News | December 3, 2003

Specifying a Control System

Source: Charles Ross and Son Company
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By Rob Lanham, General Manager, Ross Systems & Controls

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The business of creating an efficient mixing or blending system is a spectacular balancing act. The throughput you require must be balanced against batch size, agitator sizes, motor sizes, shear and tip speeds, viscosity, the thermal capacity of your product and heat-transfer media, energy costs, labor costs… and a hundred other variables.With so many equipment choices and tremendous competitive pressure to optimize performance, the mixing process itself has never been more complex. But in most cases today, the most challenging balancing act of all is still the specification of your process control equipment.

The process control system must balance your need for accuracy, consistency, flexibility and reliability against your need to control costs. This is why the control is now much more than the interface between the operator and the machine; it's a direct interface between your process system and your bottom line. Specify the process control equipment intelligently, and your production line will hum. Under-specify or over-specify the control system, and you're in for an avalanche of costs and delays.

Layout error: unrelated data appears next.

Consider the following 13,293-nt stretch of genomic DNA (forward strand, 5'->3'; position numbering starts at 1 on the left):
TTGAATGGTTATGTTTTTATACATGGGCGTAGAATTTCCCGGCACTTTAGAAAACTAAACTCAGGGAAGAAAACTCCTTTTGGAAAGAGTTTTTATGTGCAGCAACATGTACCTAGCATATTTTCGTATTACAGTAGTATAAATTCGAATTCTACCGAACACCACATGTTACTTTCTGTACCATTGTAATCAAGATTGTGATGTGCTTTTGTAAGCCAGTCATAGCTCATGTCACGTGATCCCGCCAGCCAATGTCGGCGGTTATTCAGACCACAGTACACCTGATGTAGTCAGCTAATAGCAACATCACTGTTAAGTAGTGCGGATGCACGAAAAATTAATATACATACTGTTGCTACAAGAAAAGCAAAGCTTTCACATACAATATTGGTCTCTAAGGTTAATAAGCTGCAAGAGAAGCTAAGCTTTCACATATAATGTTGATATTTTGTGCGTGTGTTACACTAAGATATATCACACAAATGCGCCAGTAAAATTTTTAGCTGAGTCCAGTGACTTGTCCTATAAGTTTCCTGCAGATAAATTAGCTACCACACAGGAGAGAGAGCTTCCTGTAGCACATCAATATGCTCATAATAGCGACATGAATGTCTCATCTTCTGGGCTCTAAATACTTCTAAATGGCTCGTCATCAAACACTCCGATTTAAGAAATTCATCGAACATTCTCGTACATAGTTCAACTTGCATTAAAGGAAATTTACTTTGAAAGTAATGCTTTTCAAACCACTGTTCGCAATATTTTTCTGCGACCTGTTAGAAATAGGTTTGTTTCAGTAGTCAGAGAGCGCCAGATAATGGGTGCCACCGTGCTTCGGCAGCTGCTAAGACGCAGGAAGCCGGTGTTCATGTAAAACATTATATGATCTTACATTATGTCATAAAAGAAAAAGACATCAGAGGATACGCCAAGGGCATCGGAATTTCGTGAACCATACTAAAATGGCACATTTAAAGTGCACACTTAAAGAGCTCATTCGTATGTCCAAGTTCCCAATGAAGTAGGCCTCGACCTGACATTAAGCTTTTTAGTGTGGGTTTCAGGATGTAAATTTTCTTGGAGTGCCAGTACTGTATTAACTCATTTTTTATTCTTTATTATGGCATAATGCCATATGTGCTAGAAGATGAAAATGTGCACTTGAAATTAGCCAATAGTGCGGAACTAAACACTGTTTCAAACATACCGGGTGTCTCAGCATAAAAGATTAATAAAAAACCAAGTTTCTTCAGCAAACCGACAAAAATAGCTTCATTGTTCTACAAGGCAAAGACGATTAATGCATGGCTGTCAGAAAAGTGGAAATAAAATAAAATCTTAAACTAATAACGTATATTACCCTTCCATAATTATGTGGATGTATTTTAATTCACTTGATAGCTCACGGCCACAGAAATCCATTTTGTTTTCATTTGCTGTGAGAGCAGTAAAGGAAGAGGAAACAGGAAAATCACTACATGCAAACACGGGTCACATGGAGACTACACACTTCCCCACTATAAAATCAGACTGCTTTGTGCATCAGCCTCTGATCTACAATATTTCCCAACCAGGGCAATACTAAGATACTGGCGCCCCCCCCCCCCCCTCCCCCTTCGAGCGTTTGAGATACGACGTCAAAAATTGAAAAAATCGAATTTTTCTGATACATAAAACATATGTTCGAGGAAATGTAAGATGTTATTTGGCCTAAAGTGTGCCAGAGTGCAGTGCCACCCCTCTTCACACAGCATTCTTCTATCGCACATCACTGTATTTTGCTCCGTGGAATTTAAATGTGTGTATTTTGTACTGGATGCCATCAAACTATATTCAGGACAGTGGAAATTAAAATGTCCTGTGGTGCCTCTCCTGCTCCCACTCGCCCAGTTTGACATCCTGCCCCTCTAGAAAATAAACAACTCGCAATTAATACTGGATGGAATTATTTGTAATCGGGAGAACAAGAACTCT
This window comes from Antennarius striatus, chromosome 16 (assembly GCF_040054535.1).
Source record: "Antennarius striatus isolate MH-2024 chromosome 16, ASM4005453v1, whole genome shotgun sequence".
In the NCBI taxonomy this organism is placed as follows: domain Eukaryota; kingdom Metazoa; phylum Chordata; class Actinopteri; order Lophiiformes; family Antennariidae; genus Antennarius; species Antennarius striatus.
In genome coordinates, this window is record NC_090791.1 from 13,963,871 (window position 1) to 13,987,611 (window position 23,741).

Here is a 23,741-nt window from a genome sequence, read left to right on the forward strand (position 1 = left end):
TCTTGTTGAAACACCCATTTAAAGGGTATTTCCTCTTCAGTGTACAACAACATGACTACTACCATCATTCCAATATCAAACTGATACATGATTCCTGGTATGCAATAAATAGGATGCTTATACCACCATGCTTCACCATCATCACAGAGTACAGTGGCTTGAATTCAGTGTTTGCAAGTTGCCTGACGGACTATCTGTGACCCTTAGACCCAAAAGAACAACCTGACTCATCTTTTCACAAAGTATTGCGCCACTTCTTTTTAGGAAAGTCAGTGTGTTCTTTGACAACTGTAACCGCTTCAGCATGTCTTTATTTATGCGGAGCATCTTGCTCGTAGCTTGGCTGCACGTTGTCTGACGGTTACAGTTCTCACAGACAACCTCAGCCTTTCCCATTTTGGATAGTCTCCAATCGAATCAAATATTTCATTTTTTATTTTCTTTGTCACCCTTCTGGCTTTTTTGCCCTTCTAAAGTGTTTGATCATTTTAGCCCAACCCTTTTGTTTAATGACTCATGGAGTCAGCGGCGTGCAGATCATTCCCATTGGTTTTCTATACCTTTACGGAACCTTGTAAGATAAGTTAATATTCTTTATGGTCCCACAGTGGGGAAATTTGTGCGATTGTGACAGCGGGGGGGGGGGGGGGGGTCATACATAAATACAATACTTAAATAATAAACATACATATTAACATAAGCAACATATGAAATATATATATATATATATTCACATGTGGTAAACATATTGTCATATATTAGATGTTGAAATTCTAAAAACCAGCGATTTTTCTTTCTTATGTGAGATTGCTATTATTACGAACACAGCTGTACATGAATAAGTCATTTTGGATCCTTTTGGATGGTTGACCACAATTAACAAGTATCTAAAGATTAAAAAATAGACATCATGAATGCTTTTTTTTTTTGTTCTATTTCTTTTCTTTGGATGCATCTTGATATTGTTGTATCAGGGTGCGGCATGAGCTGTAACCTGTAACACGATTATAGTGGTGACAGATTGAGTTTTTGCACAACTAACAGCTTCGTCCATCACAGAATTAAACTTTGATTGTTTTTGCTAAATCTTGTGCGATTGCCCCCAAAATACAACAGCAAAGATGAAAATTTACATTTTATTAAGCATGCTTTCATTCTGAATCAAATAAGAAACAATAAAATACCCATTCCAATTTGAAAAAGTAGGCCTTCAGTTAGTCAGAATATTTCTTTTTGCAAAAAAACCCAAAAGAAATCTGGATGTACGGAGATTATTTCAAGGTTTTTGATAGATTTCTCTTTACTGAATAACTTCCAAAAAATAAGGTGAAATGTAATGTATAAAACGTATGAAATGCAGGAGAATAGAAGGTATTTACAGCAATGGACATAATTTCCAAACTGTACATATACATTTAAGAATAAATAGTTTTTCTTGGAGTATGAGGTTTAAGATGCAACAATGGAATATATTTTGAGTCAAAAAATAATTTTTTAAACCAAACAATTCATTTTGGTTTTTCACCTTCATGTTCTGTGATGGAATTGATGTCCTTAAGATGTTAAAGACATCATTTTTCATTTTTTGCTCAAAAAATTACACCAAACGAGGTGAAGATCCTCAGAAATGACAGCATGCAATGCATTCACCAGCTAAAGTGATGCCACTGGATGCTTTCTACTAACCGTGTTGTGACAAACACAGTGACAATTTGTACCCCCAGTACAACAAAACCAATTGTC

Years ago, the control system and process control equipment were often little more than an afterthought assigned to a local contractor (who knew almost nothing about the process he was trying to control) and an overworked in-house engineer. Those days ended with the realization that the modern control is far more than a fancy digital version of an ON/OFF switch.

With the technology available today in sensors, integrated PID control logic, intelligent valves and central SCADA systems, every function in your processing system can be automated to operate at a terrific level of accuracy. But as accuracy increases, costs increase, too — and at an even faster rate. And this is where the most important balance of all becomes apparent: the balance between the accuracy that can be achieved and the accuracy needed.

Charles Ross and Son Company